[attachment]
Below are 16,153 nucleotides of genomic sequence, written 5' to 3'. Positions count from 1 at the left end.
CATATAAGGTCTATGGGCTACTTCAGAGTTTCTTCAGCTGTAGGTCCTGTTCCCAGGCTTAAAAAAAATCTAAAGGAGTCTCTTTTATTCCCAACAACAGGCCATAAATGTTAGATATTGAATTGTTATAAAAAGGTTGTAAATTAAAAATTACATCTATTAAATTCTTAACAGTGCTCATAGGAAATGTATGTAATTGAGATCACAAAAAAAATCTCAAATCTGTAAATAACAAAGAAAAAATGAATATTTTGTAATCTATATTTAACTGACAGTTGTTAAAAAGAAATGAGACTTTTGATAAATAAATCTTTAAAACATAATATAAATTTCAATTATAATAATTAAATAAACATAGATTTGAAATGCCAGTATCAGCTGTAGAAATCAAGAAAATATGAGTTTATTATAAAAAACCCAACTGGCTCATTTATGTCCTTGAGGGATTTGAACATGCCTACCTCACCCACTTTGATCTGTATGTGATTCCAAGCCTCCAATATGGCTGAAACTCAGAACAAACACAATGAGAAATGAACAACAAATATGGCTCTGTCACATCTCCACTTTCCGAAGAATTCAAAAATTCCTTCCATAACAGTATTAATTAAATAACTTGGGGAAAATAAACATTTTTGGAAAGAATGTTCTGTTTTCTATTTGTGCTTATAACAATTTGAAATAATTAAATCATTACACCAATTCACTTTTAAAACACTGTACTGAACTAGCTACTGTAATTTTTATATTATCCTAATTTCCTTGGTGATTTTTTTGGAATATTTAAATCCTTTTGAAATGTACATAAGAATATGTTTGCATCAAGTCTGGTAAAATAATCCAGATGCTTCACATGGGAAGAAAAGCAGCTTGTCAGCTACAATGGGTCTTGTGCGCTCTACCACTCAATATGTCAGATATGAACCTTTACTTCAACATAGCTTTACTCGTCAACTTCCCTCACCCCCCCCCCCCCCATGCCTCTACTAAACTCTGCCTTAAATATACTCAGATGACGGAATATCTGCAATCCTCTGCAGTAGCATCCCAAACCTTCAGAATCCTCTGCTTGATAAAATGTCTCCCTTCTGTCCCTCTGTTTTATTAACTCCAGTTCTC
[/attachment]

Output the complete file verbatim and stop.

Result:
Below are 16,153 nucleotides of genomic sequence, written 5' to 3'. Positions count from 1 at the left end.
CATATAAGGTCTATGGGCTACTTCAGAGTTTCTTCAGCTGTAGGTCCTGTTCCCAGGCTTAAAAAAAATCTAAAGGAGTCTCTTTTATTCCCAACAACAGGCCATAAATGTTAGATATTGAATTGTTATAAAAAGGTTGTAAATTAAAAATTACATCTATTAAATTCTTAACAGTGCTCATAGGAAATGTATGTAATTGAGATCACAAAAAAAATCTCAAATCTGTAAATAACAAAGAAAAAATGAATATTTTGTAATCTATATTTAACTGACAGTTGTTAAAAAGAAATGAGACTTTTGATAAATAAATCTTTAAAACATAATATAAATTTCAATTATAATAATTAAATAAACATAGATTTGAAATGCCAGTATCAGCTGTAGAAATCAAGAAAATATGAGTTTATTATAAAAAACCCAACTGGCTCATTTATGTCCTTGAGGGATTTGAACATGCCTACCTCACCCACTTTGATCTGTATGTGATTCCAAGCCTCCAATATGGCTGAAACTCAGAACAAACACAATGAGAAATGAACAACAAATATGGCTCTGTCACATCTCCACTTTCCGAAGAATTCAAAAATTCCTTCCATAACAGTATTAATTAAATAACTTGGGGAAAATAAACATTTTTGGAAAGAATGTTCTGTTTTCTATTTGTGCTTATAACAATTTGAAATAATTAAATCATTACACCAATTCACTTTTAAAACACTGTACTGAACTAGCTACTGTAATTTTTATATTATCCTAATTTCCTTGGTGATTTTTTTGGAATATTTAAATCCTTTTGAAATGTACATAAGAATATGTTTGCATCAAGTCTGGTAAAATAATCCAGATGCTTCACATGGGAAGAAAAGCAGCTTGTCAGCTACAATGGGTCTTGTGCGCTCTACCACTCAATATGTCAGATATGAACCTTTACTTCAACATAGCTTTACTCGTCAACTTCCCTCACCCCCCCCCCCCCCATGCCTCTACTAAACTCTGCCTTAAATATACTCAGATGACGGAATATCTGCAATCCTCTGCAGTAGCATCCCAAACCTTCAGAATCCTCTGCTTGATAAAATGTCTCCCTTCTGTCCCTCTGTTTTATTAACTCCAGTTCTC